The lazy eight is a maneuver that is designed to develop the proper coordination of the flight controls across a wide range of airspeeds and attitudes. It is the only standard flight training maneuver that, at no time, flight control pressures are constant. In an attempt to simplify the discussion about this maneuver, the lazy eight can be loosely described by the ground reference maneuver, S-turns across the road. Recall that S-turns across the road are made of opposing 180° turns. For example, first a 180° turn to the right, followed immediately by a 180° turn to the left. The lazy eight adds both a climb and descent to each 180° segment. The first 90° is a climb; the second 90° is a descent. [Figure 9-4]

Figure 9-4. Lazy eight.

Figure 9-4. Lazy eight. [click image to enlarge]

To aid in the performance of the lazy eight’s symmetrical climbing/descending turns, prominent reference points must be selected on the natural horizon. The reference points selected should be at 45°, 90°, and 135° from the direction in which the maneuver is started for each 180° turn. With the general concept of climbing and descending turns grasped, specifics of the lazy eight can then be discussed.

 

Shown in Figure 9-4A, from level flight a gradual climbing turn is begun in the direction of the 45° reference point; the climbing turn should be planned and controlled so that the maximum pitch-up attitude is reached at the 45° point with an approximate bank angle of 15°. [Figure 9-4B] As the pitch attitude is raised, the airspeed decreases, which causes the rate of turn to increase. As such, the lazy eight must begin with a slow rate of roll as the combination of increasing pitch and increasing bank may cause the rate of turn to be so rapid that the 45° reference point will be reached before the highest pitch attitude is attained. At the 45° reference point, the pitch attitude should be at the maximum pitch-up selected for the maneuver while the bank angle is slowly increasing. Beyond the 45° reference point, the pitch-up attitude should begin to decrease slowly toward the horizon until the 90° reference point is reached where the pitch attitude should be momentarily level.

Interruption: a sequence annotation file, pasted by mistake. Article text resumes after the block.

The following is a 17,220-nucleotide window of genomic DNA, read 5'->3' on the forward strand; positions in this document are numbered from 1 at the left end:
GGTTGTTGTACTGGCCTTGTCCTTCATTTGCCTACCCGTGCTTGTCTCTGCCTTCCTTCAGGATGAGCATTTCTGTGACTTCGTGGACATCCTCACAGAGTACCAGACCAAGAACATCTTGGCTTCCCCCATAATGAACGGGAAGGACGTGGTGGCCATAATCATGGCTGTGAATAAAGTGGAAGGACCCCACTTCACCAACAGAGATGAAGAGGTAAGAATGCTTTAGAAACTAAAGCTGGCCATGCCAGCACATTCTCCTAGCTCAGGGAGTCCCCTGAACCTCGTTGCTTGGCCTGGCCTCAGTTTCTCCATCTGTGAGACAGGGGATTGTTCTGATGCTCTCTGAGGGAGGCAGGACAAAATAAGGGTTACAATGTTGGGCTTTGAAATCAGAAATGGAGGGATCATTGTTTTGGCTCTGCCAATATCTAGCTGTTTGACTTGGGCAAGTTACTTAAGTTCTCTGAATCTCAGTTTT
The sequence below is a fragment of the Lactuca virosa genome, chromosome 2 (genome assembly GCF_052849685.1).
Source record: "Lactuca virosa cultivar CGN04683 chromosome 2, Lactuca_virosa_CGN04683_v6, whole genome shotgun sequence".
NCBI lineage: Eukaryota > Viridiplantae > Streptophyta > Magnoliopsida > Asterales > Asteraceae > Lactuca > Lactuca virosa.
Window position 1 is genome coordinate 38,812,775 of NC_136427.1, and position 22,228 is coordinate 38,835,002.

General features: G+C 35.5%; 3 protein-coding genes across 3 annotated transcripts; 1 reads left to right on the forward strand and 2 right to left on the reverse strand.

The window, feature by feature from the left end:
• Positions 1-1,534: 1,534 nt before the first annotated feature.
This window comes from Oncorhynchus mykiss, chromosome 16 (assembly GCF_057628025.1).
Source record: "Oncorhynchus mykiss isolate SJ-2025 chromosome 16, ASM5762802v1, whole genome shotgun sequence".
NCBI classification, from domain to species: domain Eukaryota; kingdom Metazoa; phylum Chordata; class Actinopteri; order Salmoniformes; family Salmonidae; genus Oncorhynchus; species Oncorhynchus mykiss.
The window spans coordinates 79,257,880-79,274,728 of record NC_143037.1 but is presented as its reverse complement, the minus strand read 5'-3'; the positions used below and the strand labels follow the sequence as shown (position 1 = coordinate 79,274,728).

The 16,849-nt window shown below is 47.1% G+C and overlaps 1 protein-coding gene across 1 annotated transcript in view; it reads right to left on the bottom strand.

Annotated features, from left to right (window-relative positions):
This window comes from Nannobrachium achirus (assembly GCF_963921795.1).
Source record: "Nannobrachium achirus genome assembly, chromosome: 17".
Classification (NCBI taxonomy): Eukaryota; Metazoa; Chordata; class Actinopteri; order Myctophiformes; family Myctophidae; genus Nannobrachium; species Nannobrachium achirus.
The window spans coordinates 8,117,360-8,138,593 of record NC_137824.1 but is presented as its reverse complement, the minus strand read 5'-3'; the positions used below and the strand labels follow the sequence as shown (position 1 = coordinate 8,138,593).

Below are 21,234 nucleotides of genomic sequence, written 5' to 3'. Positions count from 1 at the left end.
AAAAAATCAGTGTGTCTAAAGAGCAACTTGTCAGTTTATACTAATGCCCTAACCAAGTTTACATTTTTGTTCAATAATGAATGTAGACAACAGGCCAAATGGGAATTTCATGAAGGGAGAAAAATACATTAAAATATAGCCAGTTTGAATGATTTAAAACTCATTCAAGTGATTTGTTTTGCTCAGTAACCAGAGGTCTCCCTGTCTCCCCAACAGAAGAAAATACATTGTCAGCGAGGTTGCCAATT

The lazy eight requires substantial skill in coordinating the aileron and rudder; therefore, some discussion about coordination is warranted. As pilots understand, the purpose of the rudder is to maintain coordination; slipping or skidding is to be avoided. Pilots should remember that since the airspeed is still decreasing as the airplane is climbing; additional right rudder pressure must be applied to counteract left turning tendencies, such as P-factor. As the airspeed decreases, right rudder pressure must be gradually applied to counteract yaw at the apex of the lazy eight in both the right and left turns; however, additional right rudder pressure is required when turning or rolling out to the right than left because left adverse yaw augments with the left yawing P-factor in an attempt to yaw the nose to the left. Correction is needed to prevent these additive left yawing moments from decreasing a right turn’s rate. In contrast, in left climbing turns or rolling to the left, the left yawing P-factor tends to cancel the effects of adverse yaw to the right; consequently, less right rudder pressure is required. These concepts can be difficult to remember; however, to simplify, rolling right at low airspeeds and high-power settings requires substantial right rudder pressures.